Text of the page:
Akili Interactive Labs on Monday reported that its late-stage study of a video game designed to treat kids with ADHD met its primary goal, a big step in the Boston company’s quest to get approval for what it hopes will be the first prescription video game.
In a study of 348 children between the ages of 8 and 12 diagnosed with ADHD, those who played Akili’s action-packed game on a tablet over four weeks saw statistically significant improvements on metrics of attention and inhibitory control, compared to children who were given a different action-driven video game designed as a placebo. The company plans next year to file for approval with the Food and Drug Administration.
“We are directly targeting the key neurological pathways that control attention and impulsivity,” said Akili CEO Eddie Martucci. The study “was meant to be a strong objective test to ask: Is it the targeting we do in the brain or is it general engagement with a treatment that’s exciting and interesting … that actually leads to these targeted effects? And so I think we clearly see that it’s the targeted algorithms that we have.”
Despite the positive results, questions about the product remain. For instance, parents and physicians subjectively perceived about the same amount of improvement in children’s behavior whether they were playing the placebo game or the therapeutic game. And if Akili can get approval, it remains to be seen whether clinicians and insurers will embrace its product.
The video game has not been tested head-to-head against ADHD medications or psychotherapy to see if it’s equally effective.
Akili’s video game, which is played on a tablet, sends players down a molten lava river and through an icy winter wonderland, rewarding them with stars and points as they complete tasks. Akili sees the video game as the delivery system for targeted algorithms that act as a medical device to activate certain neural networks. That’s a different category than existing apps and games that help patients manage their disease, such as those that deliver cognitive behavioral therapy or help patients track symptoms or monitor their glucose levels.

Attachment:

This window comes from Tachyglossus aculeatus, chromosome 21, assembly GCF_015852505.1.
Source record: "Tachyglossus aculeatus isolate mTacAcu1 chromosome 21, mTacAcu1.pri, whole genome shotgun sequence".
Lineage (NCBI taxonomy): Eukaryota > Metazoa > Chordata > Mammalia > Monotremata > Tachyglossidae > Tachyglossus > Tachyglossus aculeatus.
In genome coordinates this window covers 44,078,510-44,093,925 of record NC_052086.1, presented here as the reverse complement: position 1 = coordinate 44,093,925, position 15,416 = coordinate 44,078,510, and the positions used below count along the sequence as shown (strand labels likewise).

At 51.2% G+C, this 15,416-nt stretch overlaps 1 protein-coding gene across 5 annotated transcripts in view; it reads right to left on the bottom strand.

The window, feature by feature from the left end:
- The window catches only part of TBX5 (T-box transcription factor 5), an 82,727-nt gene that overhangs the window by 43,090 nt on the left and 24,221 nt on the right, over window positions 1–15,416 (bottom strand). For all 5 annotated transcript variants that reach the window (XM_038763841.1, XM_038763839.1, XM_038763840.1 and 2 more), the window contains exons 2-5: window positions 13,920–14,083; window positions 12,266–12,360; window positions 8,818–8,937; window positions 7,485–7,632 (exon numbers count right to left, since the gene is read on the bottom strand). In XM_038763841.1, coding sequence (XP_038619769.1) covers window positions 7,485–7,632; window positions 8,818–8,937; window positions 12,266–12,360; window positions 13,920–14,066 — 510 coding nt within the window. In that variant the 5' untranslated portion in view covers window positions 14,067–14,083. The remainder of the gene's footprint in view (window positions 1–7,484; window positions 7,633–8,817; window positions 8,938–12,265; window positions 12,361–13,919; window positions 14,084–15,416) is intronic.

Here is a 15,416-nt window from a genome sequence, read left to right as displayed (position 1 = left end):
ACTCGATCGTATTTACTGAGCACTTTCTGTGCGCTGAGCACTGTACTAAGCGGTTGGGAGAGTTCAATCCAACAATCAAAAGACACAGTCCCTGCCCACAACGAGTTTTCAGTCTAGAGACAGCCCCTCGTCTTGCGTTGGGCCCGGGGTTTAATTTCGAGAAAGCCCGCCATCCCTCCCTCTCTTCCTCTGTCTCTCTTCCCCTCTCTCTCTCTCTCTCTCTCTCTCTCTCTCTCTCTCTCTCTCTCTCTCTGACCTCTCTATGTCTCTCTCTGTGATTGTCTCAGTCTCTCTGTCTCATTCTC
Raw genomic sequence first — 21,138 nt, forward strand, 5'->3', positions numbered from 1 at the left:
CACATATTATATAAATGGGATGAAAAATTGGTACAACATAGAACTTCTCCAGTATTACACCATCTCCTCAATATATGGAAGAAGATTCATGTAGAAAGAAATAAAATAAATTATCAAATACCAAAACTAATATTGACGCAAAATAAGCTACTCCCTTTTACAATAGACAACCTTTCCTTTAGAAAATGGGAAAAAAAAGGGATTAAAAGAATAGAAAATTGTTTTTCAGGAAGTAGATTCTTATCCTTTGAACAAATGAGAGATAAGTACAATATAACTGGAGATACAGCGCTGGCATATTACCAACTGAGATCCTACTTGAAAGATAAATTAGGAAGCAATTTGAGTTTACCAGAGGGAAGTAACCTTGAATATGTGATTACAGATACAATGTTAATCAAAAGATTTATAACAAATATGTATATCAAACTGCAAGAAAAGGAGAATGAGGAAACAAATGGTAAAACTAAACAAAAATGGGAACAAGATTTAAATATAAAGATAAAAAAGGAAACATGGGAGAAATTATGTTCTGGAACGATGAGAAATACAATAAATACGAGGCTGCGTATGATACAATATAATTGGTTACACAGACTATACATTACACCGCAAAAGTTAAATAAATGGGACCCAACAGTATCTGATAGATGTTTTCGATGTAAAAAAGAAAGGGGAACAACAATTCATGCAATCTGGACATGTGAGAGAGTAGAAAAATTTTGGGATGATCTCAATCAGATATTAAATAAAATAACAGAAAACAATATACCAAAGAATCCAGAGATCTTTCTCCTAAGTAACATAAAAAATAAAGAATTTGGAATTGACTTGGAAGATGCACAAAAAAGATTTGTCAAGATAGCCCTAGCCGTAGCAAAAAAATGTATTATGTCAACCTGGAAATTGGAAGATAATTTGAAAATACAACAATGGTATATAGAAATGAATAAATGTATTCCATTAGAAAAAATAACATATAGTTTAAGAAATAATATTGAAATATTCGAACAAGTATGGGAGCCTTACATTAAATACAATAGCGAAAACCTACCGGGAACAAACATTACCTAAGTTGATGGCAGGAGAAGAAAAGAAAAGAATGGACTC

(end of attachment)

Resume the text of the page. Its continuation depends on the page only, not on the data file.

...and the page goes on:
“We have something that looks and feels and is delivered through a video game,” Martucci said, “but when someone’s using it, they’re getting a direct physiological activation that will lead hopefully—and we have a nice glimpse of data now—to cognitive and general clinical improvement.”
The researchers recommended that kids complete a 30-minute session of the game five days a week for four weeks. Just 11 of the participants reported adverse events, mainly headache and frustration—much milder than the usual side effects associated with the drugs often used to treat ADHD.
Akili is also studying whether a similar version of its video game may have promise in treating adults with depression; the company recently started a mid-stage clinical trial in that population, with early results expected late next year. Akili has also explored the therapy’s potential in early stage studies of patients with pediatric autism and multiple sclerosis.
Akili is pioneering a new class of therapy at a time when the FDA is expanding its view of what can be considered a treatment, opening the doors to all sorts of new products.
In September, the FDA approved the first mobile app to claim clinical benefit in helping patients manage certain substance use disorders, developed by the Boston company Pear Therapeutics.
Then, last month, the FDA approved the first pill that can alert your doctor when you swallow it. It’s a version of the schizophrenia drug sold as Abilify, embedded with sensor, and was developed in collaboration by the Japanese drug maker Otsuka Pharmaceutical and the Silicon Valley company Proteus Digital Health.